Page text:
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Ancestor’s microbiome may help corn resist insect pests


Texas A&M AgriLife scientists are working to enhance corn’s resistance to insects such as fall armyworm by transplanting beneficial microbes found in corn’s resilient ancestor, teosinte.

The work is urgently needed because fall armyworm, western corn rootworm and other insects are becoming increasingly impervious to existing control methods. Corn is among the most planted and essential crops around the world. In the U.S. alone, western corn rootworm causes more than $1 billion in damage to corn crops each year. Insects’ resistance to pesticides can lead to ramped-up pesticide use, which can create environmental problems.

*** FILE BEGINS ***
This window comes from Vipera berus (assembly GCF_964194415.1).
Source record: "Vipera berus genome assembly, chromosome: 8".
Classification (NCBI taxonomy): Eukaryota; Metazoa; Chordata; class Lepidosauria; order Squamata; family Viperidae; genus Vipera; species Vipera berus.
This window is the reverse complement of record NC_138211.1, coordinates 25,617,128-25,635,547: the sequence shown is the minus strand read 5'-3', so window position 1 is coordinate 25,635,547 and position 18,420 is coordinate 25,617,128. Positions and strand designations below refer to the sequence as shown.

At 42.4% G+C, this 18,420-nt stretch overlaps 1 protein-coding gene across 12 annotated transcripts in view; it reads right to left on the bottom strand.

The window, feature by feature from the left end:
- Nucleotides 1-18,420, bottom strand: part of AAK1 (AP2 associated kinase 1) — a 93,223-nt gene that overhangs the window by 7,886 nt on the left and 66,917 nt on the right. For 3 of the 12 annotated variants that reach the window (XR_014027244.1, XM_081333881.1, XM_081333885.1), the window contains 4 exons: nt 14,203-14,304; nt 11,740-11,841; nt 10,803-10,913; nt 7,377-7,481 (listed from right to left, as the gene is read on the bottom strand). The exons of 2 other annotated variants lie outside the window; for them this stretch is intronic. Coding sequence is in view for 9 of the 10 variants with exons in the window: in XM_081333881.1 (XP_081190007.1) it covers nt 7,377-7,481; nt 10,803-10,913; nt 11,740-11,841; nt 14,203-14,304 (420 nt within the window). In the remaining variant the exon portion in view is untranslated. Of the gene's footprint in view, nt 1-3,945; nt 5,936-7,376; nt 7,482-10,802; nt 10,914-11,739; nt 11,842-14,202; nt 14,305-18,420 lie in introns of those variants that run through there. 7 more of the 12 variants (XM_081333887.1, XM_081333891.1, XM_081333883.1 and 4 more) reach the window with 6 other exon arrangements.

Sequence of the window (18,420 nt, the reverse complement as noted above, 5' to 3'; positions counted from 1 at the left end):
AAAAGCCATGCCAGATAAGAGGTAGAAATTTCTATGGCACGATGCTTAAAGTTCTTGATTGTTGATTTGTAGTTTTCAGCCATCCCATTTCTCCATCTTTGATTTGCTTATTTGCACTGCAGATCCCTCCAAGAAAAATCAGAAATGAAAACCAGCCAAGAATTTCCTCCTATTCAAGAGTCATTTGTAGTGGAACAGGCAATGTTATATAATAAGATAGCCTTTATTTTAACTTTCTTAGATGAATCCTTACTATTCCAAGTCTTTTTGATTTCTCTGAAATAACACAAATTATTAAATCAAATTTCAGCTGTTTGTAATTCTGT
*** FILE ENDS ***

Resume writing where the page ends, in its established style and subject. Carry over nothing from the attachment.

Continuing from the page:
By focusing on beneficial microbes from teosinte, the Texas A&M AgriLife research team aims to create an environmentally friendly insect control method specifically suited to corn.

The research was funded this summer by a $199,892 grant from the U.S. Department of Agriculture National Institute of Food and Agriculture. The grant builds on a seed grant from the Collaborative Research Grant Program of Texas A&M University and the Consejo Nacional de Ciencia y Tecnología, a Mexican government agency.

Leading the project is Julio Bernal, Ph.D., professor, Texas A&M College of Agriculture and Life Sciences Department of Entomology. Bernal is collaborating with Sanjay Antony-Babu, Ph.D., an AgriLife Research assistant professor with the Department of Plant Pathology and Microbiology, and Thomas Isakeit, Ph.D., professor and Texas A&M AgriLife Extension Service specialist, also with the Department of Plant Pathology and Microbiology.

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